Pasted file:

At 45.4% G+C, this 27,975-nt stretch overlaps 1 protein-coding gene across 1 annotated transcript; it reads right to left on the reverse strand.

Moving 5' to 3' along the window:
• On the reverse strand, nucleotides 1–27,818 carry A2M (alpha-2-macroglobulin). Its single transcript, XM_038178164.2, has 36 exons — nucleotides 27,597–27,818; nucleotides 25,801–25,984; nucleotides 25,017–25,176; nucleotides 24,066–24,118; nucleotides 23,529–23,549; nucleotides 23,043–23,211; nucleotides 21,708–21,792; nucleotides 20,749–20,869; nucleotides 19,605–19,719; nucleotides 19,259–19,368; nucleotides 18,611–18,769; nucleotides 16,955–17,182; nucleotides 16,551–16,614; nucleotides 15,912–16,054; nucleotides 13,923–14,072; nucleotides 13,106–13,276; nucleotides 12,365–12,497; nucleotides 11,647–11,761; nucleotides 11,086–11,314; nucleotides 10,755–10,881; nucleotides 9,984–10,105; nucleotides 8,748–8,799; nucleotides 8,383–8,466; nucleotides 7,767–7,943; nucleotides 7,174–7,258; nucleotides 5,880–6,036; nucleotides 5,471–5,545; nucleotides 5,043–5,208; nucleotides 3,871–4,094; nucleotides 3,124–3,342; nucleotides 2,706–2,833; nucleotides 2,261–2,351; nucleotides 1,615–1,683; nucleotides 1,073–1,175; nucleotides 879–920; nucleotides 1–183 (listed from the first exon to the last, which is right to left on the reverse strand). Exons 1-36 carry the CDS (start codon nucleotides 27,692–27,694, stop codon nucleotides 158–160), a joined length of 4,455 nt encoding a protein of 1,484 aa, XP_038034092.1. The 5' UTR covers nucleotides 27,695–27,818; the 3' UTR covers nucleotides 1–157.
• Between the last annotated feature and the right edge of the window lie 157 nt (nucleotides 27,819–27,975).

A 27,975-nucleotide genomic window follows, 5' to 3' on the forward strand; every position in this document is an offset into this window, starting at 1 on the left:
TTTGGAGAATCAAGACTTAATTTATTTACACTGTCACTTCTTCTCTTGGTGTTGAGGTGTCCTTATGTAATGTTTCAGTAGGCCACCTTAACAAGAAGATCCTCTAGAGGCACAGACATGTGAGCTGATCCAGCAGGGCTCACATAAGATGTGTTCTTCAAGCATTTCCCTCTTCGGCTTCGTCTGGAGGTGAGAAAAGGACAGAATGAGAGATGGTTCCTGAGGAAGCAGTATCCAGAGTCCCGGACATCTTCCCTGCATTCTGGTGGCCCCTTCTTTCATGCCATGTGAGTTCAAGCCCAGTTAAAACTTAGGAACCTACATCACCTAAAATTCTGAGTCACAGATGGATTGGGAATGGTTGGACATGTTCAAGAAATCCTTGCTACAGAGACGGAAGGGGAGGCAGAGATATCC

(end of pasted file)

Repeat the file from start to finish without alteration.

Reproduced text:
At 45.4% G+C, this 27,975-nt stretch overlaps 1 protein-coding gene across 1 annotated transcript; it reads right to left on the reverse strand.

Moving 5' to 3' along the window:
• On the reverse strand, nucleotides 1–27,818 carry A2M (alpha-2-macroglobulin). Its single transcript, XM_038178164.2, has 36 exons — nucleotides 27,597–27,818; nucleotides 25,801–25,984; nucleotides 25,017–25,176; nucleotides 24,066–24,118; nucleotides 23,529–23,549; nucleotides 23,043–23,211; nucleotides 21,708–21,792; nucleotides 20,749–20,869; nucleotides 19,605–19,719; nucleotides 19,259–19,368; nucleotides 18,611–18,769; nucleotides 16,955–17,182; nucleotides 16,551–16,614; nucleotides 15,912–16,054; nucleotides 13,923–14,072; nucleotides 13,106–13,276; nucleotides 12,365–12,497; nucleotides 11,647–11,761; nucleotides 11,086–11,314; nucleotides 10,755–10,881; nucleotides 9,984–10,105; nucleotides 8,748–8,799; nucleotides 8,383–8,466; nucleotides 7,767–7,943; nucleotides 7,174–7,258; nucleotides 5,880–6,036; nucleotides 5,471–5,545; nucleotides 5,043–5,208; nucleotides 3,871–4,094; nucleotides 3,124–3,342; nucleotides 2,706–2,833; nucleotides 2,261–2,351; nucleotides 1,615–1,683; nucleotides 1,073–1,175; nucleotides 879–920; nucleotides 1–183 (listed from the first exon to the last, which is right to left on the reverse strand). Exons 1-36 carry the CDS (start codon nucleotides 27,692–27,694, stop codon nucleotides 158–160), a joined length of 4,455 nt encoding a protein of 1,484 aa, XP_038034092.1. The 5' UTR covers nucleotides 27,695–27,818; the 3' UTR covers nucleotides 1–157.
• Between the last annotated feature and the right edge of the window lie 157 nt (nucleotides 27,819–27,975).

A 27,975-nucleotide genomic window follows, 5' to 3' on the forward strand; every position in this document is an offset into this window, starting at 1 on the left:
TTTGGAGAATCAAGACTTAATTTATTTACACTGTCACTTCTTCTCTTGGTGTTGAGGTGTCCTTATGTAATGTTTCAGTAGGCCACCTTAACAAGAAGATCCTCTAGAGGCACAGACATGTGAGCTGATCCAGCAGGGCTCACATAAGATGTGTTCTTCAAGCATTTCCCTCTTCGGCTTCGTCTGGAGGTGAGAAAAGGACAGAATGAGAGATGGTTCCTGAGGAAGCAGTATCCAGAGTCCCGGACATCTTCCCTGCATTCTGGTGGCCCCTTCTTTCATGCCATGTGAGTTCAAGCCCAGTTAAAACTTAGGAACCTACATCACCTAAAATTCTGAGTCACAGATGGATTGGGAATGGTTGGACATGTTCAAGAAATCCTTGCTACAGAGACGGAAGGGGAGGCAGAGATATCC